Opinion 90-67

June 7, 1990

PLEASE NOTE: "New York's Rules Governing Judicial Conduct do not include a provision analogous to Minnesota's 'announce clause.'  The pledges or promises clause … does not prohibit judicial candidates from articulating their views on legal issues" (Matter of Watson, 100 N.Y.2d 290 [2003]; cf. Republican Party of Minn. v White, 536 US 765 [2002]).  


Digest:         A judge running for re-election may, during the campaign, refer to his or her previous decisions, and comment on an opponent's qualifications, but may not comment on disputed legal or political issues.


Rules:          Canon 7(B)(1)(C) of the Code of Judicial Conduct; 22 NYCRR          §§100.3(a)(6); 100.2(a).


         A judge who is running for re-election inquiries about statements and comments that may be made during the campaign regarding the judge's previous decisions, the judge's opinion as to current issues, such as the death penalty, and abortion, and comments about the judge's opponent's professional career.

         Section 100.3(a)(6) of the Rules of the Chief Administrator prohibits a judge from publicly commenting about pending matters in any court. Thus, the judge may refer to the judge's own previous decisions, where an appeal is not pending, but the discussion should not go beyond the judge's published decisions.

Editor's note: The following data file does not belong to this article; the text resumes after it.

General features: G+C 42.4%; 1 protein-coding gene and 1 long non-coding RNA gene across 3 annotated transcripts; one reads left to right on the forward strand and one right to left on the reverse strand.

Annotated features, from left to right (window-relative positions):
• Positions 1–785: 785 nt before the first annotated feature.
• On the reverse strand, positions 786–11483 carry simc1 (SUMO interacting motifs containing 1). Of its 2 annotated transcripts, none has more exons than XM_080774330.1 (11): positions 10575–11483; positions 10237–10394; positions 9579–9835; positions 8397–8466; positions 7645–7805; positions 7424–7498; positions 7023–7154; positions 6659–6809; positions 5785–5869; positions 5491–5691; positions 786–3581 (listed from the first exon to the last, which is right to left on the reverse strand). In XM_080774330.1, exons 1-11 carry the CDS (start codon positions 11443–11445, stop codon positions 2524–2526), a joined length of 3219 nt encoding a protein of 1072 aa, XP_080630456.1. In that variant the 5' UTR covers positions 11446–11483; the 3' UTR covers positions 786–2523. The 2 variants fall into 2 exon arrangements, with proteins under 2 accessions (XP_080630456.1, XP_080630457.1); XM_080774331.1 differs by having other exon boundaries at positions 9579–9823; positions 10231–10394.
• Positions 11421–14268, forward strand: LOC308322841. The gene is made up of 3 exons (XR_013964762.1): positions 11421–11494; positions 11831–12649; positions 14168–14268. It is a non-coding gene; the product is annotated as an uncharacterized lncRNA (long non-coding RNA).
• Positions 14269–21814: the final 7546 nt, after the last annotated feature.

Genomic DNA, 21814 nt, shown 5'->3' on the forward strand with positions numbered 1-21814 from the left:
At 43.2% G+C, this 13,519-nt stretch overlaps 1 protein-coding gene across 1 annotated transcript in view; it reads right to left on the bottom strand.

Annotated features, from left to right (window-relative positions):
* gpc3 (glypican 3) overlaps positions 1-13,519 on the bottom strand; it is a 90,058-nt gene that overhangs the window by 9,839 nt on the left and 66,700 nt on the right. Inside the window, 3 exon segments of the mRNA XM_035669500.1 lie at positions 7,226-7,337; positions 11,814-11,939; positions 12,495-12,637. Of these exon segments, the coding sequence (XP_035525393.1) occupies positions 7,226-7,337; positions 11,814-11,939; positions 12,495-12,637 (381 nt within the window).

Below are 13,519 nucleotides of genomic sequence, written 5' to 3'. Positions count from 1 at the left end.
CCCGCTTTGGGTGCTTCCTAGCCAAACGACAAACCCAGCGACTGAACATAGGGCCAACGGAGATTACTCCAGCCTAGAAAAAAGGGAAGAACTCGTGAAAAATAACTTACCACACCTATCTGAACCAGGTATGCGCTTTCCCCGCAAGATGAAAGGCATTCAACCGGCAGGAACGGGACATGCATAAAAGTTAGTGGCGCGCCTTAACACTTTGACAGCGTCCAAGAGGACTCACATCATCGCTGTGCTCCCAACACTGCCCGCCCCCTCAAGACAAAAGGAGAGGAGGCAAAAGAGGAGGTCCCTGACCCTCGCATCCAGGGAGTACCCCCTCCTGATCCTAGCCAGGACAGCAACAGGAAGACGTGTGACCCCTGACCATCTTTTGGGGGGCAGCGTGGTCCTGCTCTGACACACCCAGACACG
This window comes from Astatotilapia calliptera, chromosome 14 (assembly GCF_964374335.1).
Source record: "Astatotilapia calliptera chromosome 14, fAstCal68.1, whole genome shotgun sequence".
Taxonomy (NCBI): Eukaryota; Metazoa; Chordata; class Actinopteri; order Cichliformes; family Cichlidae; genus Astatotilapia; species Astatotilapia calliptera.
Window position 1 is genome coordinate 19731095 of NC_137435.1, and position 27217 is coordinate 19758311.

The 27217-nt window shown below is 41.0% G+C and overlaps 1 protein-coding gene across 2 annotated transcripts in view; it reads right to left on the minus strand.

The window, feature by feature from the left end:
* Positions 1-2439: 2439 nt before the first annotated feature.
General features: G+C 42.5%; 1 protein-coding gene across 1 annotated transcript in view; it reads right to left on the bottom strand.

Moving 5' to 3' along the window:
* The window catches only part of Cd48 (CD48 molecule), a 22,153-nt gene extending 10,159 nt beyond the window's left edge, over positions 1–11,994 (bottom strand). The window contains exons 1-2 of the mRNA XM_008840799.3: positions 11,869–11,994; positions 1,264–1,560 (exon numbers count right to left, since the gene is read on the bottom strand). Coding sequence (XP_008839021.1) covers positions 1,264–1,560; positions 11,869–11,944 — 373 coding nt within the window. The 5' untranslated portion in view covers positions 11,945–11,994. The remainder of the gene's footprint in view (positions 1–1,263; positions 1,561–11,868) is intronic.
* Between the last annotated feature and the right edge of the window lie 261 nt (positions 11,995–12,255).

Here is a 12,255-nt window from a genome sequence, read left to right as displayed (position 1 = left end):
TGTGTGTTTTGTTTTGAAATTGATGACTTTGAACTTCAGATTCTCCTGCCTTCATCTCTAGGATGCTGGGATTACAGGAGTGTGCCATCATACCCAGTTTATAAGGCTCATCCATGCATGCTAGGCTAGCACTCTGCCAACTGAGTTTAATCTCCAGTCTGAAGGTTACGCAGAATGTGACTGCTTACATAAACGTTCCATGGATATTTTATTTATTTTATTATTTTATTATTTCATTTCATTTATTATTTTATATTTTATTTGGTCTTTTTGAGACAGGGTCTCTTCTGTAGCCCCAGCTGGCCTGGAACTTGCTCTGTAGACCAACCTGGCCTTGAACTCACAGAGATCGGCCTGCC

Canon 7(B)(1)(c) of the Code of the Judicial Conduct provides that a candidate for judicial office should not announce his or her views on disputed political or legal issues. Thus, the judge may not comment on such hotly debated issues as abortion and the death penalty.

         Pursuant to 22 NYCRR 100.2(a), a judge must conduct himself or herself in a manner that promotes public confidence in the integrity and impartiality of the judicial system. Canon 7(B)(1)(c) of the Code of Judicial Conduct allows a judicial candidate to state his or her qualifications but not to misrepresent them. The judge also may discuss the qualifications of the judge's opponent, but, as with all campaign statements, the discussion must be truthful and dignified (see also Opinion 882 of the Association of the Bar of the City of New York [1973]).